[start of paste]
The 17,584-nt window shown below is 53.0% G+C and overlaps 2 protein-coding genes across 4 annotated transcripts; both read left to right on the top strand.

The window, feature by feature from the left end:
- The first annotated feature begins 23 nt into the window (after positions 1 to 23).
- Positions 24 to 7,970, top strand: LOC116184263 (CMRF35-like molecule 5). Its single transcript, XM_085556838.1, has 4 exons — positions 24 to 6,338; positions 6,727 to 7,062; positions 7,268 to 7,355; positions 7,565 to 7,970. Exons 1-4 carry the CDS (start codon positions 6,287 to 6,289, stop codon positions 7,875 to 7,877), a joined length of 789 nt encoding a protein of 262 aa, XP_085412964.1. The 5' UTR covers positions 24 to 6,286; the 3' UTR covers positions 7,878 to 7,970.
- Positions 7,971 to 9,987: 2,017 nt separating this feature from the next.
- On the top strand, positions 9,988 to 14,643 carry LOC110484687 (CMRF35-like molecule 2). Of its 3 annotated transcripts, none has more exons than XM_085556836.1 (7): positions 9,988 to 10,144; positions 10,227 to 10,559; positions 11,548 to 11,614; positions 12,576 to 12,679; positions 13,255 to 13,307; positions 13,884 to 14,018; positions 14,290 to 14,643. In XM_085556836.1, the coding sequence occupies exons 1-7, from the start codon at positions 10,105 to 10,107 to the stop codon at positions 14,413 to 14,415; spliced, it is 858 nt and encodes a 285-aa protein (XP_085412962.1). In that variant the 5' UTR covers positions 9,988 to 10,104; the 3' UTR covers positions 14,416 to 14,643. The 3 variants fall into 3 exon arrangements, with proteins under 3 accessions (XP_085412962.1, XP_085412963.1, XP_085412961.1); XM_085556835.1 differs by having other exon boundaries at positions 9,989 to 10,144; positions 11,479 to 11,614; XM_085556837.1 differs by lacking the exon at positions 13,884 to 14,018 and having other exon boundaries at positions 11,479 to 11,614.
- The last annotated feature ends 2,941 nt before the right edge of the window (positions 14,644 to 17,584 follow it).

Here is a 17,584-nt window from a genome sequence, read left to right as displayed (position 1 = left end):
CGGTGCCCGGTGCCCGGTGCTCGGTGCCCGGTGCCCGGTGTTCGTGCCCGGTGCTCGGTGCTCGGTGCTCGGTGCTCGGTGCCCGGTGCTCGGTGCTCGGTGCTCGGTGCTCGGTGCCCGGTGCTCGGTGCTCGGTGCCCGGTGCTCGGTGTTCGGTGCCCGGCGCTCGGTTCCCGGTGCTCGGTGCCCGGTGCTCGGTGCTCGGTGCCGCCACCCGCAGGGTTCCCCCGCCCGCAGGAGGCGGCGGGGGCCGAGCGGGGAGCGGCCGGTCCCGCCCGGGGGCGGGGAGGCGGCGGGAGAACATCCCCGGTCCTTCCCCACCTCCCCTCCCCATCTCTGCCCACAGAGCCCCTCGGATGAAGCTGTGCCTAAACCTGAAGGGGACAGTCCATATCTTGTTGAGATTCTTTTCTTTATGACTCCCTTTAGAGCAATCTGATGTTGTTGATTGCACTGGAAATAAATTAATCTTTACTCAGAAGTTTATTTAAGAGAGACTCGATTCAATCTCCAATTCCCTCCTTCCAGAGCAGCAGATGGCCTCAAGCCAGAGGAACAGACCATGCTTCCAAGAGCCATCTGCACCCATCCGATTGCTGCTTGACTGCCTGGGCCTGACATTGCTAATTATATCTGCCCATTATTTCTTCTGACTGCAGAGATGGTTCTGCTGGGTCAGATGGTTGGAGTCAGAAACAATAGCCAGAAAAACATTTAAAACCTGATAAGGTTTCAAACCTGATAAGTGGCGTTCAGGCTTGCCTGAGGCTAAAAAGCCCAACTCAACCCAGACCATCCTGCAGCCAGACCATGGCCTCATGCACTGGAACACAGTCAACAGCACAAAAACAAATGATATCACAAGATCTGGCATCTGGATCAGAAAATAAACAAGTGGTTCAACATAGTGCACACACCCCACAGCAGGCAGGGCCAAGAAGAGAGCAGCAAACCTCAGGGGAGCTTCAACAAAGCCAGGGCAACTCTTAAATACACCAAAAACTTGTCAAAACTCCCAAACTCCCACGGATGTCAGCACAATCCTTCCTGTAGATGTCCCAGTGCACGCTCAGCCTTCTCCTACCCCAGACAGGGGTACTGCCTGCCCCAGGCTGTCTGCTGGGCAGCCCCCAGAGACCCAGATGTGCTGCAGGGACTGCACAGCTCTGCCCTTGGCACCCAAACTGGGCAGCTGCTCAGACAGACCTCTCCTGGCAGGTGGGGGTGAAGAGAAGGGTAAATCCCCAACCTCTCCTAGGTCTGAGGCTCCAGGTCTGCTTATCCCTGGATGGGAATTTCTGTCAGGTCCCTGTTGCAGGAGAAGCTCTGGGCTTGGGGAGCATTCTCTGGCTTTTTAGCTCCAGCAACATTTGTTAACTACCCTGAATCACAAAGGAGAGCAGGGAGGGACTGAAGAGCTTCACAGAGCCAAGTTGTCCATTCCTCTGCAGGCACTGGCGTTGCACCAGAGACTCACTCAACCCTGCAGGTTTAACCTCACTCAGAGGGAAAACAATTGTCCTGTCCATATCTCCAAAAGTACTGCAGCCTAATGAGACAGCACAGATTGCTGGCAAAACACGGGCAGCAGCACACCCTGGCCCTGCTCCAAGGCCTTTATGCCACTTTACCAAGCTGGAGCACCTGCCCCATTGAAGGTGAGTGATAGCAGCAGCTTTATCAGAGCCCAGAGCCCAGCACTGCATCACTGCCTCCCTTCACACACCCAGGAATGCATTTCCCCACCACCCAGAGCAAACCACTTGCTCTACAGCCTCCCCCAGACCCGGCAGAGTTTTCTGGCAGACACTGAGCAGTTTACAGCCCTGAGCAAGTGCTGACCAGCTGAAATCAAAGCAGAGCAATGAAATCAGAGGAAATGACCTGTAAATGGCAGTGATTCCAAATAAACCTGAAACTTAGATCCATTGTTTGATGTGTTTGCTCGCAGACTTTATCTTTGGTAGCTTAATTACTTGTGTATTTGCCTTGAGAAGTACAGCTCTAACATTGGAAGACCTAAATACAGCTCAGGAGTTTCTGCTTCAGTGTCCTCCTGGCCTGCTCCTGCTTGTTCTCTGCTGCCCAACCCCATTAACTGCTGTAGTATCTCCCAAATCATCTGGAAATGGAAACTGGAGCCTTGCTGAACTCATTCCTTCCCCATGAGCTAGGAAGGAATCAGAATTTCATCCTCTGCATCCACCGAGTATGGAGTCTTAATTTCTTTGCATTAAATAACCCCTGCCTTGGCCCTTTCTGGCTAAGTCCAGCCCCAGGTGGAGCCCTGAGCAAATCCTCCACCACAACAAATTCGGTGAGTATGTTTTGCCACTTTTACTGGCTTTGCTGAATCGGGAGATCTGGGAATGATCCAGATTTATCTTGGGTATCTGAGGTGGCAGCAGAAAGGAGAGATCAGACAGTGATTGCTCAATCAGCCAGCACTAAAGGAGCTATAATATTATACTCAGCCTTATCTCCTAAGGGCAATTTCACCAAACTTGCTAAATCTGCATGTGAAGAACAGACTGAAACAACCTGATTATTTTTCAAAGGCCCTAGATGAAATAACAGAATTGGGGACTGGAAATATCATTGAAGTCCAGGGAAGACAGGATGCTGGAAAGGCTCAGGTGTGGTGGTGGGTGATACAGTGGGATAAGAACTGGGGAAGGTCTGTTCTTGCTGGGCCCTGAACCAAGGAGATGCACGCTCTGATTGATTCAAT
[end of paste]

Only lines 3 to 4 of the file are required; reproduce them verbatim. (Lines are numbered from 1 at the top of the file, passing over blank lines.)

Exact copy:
- The first annotated feature begins 23 nt into the window (after positions 1 to 23).
- Positions 24 to 7,970, top strand: LOC116184263 (CMRF35-like molecule 5). Its single transcript, XM_085556838.1, has 4 exons — positions 24 to 6,338; positions 6,727 to 7,062; positions 7,268 to 7,355; positions 7,565 to 7,970. Exons 1-4 carry the CDS (start codon positions 6,287 to 6,289, stop codon positions 7,875 to 7,877), a joined length of 789 nt encoding a protein of 262 aa, XP_085412964.1. The 5' UTR covers positions 24 to 6,286; the 3' UTR covers positions 7,878 to 7,970.